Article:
Ultimately it is not important to know why we adopted those myths in the first place, but to understand the role of myths in our lives and to treat them lightly. There’s no need to crawl inside the ark and hide away from the storm for the storm of fear and suffering is of our own making. We can light upon the ridgepole of the boat and find humor and humility in the art of rebelling against that which we thought we ought to always know.
I would like to finish by quoting a favorite song of mine by Neko Case that takes on a deeper meaning now. It’s from her album Middle Cyclone and is called Magpie to the Morning. I have to say that Legend was always the closest to death in the mornings…
Magpie comes a calling
Drops a marble from the sky
Tin roof sounds alarm
And wake up child
Let this be a warning says the magpie to the morning
Don’t let this fading summer pass you by
Don’t let this fading summer pass you by
You can listen to these lyrics on her website: http://nekocase.com/music/discography/middle-cyclone/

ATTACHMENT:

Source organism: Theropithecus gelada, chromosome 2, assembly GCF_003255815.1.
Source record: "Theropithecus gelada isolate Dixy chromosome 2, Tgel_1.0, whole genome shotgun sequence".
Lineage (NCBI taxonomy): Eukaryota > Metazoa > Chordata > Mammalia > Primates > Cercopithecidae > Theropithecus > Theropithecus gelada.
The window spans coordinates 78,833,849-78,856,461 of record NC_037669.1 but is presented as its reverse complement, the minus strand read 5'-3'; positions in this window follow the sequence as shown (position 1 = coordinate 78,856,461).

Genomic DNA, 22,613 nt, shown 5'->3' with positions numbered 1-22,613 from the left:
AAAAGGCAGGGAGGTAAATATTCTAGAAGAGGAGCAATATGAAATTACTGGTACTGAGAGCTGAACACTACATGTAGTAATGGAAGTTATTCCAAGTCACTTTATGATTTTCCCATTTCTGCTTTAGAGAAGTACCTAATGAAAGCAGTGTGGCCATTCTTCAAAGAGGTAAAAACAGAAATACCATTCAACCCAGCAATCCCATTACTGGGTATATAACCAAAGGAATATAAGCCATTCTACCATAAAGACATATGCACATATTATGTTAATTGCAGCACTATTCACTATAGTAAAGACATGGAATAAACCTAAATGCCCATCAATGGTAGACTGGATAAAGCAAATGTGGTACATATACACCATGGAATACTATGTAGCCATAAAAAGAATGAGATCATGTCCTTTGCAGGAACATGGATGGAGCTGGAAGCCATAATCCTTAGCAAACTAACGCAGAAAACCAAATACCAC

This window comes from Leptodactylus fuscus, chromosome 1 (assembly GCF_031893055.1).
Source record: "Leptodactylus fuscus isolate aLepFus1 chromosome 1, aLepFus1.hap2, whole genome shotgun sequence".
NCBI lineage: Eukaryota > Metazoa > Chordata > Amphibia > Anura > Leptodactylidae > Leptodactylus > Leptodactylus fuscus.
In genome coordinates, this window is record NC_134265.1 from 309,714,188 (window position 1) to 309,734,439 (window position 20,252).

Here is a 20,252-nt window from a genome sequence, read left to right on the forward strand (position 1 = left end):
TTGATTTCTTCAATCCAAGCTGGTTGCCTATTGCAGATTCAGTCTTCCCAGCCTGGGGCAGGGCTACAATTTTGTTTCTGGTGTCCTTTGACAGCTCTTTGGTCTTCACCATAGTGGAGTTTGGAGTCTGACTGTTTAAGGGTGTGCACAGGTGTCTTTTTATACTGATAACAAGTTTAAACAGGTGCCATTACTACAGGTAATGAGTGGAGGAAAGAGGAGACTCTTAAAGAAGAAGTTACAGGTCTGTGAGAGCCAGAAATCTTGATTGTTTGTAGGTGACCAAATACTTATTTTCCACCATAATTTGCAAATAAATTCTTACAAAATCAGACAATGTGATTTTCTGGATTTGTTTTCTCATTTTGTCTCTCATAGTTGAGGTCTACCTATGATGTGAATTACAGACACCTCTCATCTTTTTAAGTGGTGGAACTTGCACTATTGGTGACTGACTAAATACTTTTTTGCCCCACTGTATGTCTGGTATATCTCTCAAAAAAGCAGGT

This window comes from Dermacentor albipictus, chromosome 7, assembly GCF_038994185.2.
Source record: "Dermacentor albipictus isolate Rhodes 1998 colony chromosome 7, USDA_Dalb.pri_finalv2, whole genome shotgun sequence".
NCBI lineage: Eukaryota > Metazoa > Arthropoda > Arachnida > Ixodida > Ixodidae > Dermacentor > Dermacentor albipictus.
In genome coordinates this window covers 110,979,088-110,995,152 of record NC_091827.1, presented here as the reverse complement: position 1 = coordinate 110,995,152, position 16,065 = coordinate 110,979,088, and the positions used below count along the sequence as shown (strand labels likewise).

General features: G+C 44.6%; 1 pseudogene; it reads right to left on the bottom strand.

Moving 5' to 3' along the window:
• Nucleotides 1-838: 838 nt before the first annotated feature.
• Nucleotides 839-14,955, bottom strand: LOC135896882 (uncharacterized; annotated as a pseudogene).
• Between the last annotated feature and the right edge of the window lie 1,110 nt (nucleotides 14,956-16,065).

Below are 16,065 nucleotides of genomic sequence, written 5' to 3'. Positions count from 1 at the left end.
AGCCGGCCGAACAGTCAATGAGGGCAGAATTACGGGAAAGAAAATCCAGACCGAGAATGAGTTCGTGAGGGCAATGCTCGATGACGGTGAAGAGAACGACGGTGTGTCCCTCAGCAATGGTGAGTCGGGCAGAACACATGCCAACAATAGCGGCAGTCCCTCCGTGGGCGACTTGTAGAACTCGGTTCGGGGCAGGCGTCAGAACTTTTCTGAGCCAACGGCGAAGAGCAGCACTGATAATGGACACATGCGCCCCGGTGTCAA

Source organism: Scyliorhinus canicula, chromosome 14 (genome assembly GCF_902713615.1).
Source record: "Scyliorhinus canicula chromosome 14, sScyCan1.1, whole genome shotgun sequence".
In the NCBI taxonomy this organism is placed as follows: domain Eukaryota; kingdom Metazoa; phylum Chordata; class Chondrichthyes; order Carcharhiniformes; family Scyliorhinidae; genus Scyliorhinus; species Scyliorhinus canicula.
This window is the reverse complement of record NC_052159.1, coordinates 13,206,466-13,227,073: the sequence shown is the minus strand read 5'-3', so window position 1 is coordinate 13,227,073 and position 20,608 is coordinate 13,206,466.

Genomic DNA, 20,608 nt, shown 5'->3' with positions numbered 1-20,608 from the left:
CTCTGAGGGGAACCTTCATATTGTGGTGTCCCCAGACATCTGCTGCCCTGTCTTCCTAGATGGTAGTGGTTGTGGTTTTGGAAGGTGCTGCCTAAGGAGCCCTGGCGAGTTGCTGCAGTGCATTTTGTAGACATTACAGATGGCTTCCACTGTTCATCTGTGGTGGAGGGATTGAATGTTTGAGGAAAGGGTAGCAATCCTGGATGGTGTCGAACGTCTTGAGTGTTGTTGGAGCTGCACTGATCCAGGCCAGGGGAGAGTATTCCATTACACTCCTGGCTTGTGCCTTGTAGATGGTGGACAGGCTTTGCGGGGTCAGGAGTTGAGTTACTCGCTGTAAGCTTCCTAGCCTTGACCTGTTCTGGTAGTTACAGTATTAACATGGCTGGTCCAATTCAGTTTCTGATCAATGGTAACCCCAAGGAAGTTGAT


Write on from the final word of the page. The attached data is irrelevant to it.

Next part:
About Author, Stacey L. L. Couch
About Author, Stacey L. L. Couch
Stacey L. L. Couch is a Spiritual Director who teaches about archetypes and symbolism. Her speciality is working with soul pioneers - those of you who are making it up as you go along the spiritual path. She works with beginner and life-long spiritual seekers. Through working with Stacey, lost seekers find their way home and professional spiritual guides receive mentorship. Stacey empowers people with the ability to explore their purpose and calling. Wisdom found in story, mysticism, and nature provide guidance and healing in her work. She is the author of Gracious Wild: A Shamanic Journey with Hawks. She values mindfulness, wonder, and compassion in her daily spiritual practice. Learn More about Stacey.